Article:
I like the resting pose and the eye contact I got from the young Oystercatcher and the background of the Spartina marsh. It was a great deal of fun to observe and photograph this Oystercatcher family for three and a half months.

American Oystercatcher adultAmerican Oystercatcher adult – Nikon D200, handheld, f6.3, 1/1600, ISO 250, Nikkor 80-400mm VR at 400mm, natural light

I was on on Egmont Key when I photographed this adult American Oystercatcher, I was in a Florida Master Naturalist class at the time and we spent the day there.  The class instructor cut her foot open while jumping off of the boat she came on, I cut my knee open and ruined a brand new pair of hiking pants by kneeling on a broken shell within ten minutes of getting off of the ferry from Fort De Soto and about mid day we saw a boat get swamped by waves on the western shore of the island. Despite all of those mishaps it was a great day to be out there.

I adored the color of the water in the background of this image, a wonderful turquoise blue that reminded me of the Caribbean. Or the water off of the coast of New South Wales.

I don’t get to see or photograph Oystercatchers here in Utah but I still dream about these shorebirds and can hear their calls when I look at the thousands of images I took of them.

Mia

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Three and a half months with a young American Oystercatcher

In 2008 I had the great pleasure of observing and photographing a family of American Oystercatchers from the day after the chicks hatched until three and a half months later. It is difficult to explain how amazing it feels to witness the growth of the chicks over a long period of time, I can tell you that I felt extremely privileged.

american-oystercatcher-chicks-mia-mcpherson-2753American Oystercatcher with two-day old chicks – Nikon D200, handheld, f8, 1/500, ISO 200, Nikkor 80-400mm VR at 400mm, natural light

I found this adult American Oystercatcher family with these two-day old chicks on Fort De Soto’s north beach on June 13, 2008.

I have very strong ethics about nesting birds and chick photography and gave these beauties a lot of distance between where they were located and where I laid down to photograph them. This image represents 36% of the original frame which is far more than I normally crop but I would rather crop heavily and have the chicks small in the frame than to risk upsetting them or stressing the adults. These chicks and the adult were relaxed because I didn’t intrude into their comfort zone and I also laid very still so that I wouldn’t startle them by making any sudden moves. The young Oystercatchers rested and poked around in the sand while the adult preened and fluffed its feathers. I stayed just a few minutes with the birds and moved on.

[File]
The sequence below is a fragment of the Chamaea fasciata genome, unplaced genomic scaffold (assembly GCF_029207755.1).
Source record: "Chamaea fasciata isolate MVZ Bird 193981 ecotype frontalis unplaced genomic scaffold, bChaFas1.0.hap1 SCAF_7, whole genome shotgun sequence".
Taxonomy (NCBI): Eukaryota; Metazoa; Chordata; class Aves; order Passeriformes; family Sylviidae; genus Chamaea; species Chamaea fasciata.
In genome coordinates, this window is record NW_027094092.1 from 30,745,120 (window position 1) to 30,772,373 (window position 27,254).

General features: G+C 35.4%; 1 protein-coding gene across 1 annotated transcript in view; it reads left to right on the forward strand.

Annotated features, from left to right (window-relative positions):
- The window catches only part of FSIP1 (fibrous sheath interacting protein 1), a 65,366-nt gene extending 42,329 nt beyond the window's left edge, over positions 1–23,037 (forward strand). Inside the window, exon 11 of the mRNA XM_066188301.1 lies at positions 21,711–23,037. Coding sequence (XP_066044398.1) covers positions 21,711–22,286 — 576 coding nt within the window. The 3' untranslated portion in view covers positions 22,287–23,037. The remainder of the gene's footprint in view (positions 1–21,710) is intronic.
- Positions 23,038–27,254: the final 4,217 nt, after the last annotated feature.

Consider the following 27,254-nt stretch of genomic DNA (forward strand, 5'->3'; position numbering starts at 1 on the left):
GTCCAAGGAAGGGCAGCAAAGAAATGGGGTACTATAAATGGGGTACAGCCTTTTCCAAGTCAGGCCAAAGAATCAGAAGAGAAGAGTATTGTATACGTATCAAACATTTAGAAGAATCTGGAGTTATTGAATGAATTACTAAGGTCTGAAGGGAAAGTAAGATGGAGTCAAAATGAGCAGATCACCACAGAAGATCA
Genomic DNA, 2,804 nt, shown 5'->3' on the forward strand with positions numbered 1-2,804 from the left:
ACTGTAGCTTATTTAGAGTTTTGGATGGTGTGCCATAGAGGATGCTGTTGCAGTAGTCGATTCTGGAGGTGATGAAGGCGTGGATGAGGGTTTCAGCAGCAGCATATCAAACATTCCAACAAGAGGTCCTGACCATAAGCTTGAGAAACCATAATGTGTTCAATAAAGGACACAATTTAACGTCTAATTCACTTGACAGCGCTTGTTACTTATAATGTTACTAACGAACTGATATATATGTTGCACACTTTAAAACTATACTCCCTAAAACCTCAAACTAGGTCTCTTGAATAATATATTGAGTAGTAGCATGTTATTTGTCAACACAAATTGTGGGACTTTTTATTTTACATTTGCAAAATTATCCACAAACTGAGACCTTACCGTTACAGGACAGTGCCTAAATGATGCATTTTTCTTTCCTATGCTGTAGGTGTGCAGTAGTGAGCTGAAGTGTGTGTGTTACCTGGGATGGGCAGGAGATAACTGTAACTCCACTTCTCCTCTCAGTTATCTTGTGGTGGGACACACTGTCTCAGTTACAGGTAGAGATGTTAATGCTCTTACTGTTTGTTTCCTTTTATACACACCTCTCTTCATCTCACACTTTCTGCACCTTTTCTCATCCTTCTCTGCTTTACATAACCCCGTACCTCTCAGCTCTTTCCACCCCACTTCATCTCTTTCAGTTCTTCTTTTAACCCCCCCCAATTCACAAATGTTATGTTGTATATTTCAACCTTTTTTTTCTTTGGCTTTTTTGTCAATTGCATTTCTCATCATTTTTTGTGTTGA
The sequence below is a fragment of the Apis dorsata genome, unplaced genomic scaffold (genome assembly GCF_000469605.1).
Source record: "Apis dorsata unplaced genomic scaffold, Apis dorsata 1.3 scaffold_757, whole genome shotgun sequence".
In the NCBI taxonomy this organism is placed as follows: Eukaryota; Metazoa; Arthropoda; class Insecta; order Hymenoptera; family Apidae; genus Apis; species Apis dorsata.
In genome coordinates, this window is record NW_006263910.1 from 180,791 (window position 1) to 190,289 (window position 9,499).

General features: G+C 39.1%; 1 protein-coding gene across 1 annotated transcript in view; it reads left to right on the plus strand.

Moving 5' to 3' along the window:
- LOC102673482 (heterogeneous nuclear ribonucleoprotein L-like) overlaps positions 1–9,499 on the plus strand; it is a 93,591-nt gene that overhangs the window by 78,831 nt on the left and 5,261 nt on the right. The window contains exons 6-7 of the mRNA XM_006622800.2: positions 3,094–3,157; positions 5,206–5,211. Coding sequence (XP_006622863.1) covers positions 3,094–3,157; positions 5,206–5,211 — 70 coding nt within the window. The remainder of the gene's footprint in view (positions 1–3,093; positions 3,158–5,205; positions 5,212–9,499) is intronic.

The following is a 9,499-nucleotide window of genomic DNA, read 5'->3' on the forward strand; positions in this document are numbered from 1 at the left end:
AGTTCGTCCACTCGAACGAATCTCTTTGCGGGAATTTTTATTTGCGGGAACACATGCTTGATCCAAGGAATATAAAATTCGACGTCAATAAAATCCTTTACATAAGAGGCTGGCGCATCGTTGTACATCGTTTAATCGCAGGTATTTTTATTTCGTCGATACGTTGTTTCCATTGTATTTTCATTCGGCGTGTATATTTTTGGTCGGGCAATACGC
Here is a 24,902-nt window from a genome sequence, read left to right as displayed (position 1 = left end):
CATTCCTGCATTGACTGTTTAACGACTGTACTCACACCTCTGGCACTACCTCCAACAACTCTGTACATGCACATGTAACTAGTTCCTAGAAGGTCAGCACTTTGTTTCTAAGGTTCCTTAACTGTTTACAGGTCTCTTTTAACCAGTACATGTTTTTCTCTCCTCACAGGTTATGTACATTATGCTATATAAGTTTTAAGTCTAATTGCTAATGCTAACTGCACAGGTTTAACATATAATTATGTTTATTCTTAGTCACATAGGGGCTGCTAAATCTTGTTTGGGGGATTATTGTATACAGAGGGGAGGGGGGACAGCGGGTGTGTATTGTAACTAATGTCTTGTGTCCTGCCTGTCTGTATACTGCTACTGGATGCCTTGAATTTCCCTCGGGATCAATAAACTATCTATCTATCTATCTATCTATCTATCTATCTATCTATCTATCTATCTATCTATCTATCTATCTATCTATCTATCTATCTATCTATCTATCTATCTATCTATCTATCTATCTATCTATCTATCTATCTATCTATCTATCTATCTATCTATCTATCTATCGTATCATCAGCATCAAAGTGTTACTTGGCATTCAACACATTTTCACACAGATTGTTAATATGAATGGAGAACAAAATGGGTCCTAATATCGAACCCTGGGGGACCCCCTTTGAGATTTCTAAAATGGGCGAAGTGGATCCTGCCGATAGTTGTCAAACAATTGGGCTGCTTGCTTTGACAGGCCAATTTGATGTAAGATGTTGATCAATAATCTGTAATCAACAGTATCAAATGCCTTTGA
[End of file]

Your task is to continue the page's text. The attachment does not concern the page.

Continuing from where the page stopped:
The bills of the chicks are tiny compared to the adult’s bill and the coloration of the bill and their plumage blends in quite well with their surroundings.

Eight day old American Oystercatcher chick in low lightEight day old American Oystercatcher chick in low light – Nikon D200, handheld, f5.6, 1/500, ISO 250, Nikkor 80-400mm VR at 400mm, natural light

A week later I found the Oystercatcher family foraging on north beach very early in the morning, there was just enough light to capture a few images of them before they moved into the spartina marsh. This chick was on a mound of sand at the shoreline poking its bill into the wet sand.

Again, this is a large crop from the original frame. I stayed quite some distance from the young chicks and the adults that were close by.

Thirteen day old American Oystercatcher chickThirteen day old American Oystercatcher chick – Nikon D200, handheld, f6.3, 1/200, ISO 320, Nikkor 80-400mm VR at 400mm, natural light

Five days later the chicks are getting bigger, their bills and legs are longer and they ventured further away from the adults. Their bills are also more colorful.  Feather shafts are visible on the wings. The chicks still need to be fed by the parents because their bills aren’t strong enough to open the bivalves that are their prey.

This is also a big crop.

Twenty-one day old American Oystercatcher chickTwenty-one day old American Oystercatcher chick – Nikon D200, handheld, f6.3, 1/160, ISO 320, Nikkor 80-400mm VR at 400mm, natural light

At twenty-one days old the bill and legs have gotten even longer and the chicks have gotten more adventurous. They wander further from the adults and appear very curious about what is food and what isn’t. The back and head plumage is darker.